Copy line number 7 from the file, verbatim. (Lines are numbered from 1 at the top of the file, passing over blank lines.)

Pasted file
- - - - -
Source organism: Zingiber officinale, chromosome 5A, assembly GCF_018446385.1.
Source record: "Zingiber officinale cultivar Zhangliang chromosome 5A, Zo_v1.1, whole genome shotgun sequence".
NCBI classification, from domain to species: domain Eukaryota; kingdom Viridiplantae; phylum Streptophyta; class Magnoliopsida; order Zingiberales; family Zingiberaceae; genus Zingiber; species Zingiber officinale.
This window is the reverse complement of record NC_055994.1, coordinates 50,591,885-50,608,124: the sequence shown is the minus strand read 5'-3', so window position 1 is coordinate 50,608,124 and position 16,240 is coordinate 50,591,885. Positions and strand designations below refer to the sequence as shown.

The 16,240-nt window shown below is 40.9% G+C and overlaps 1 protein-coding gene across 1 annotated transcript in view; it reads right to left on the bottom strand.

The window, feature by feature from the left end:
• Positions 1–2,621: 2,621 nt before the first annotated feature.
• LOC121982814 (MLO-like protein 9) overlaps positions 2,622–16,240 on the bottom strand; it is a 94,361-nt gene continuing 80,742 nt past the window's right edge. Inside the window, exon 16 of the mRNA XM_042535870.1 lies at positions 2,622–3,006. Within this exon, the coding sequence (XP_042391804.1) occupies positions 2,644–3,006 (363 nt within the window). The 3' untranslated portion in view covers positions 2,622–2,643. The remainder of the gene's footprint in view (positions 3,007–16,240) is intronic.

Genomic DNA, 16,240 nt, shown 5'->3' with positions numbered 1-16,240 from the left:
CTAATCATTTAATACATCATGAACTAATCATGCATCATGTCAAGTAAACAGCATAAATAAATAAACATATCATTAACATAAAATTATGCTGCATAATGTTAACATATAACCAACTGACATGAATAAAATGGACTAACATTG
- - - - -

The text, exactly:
• Positions 1–2,621: 2,621 nt before the first annotated feature.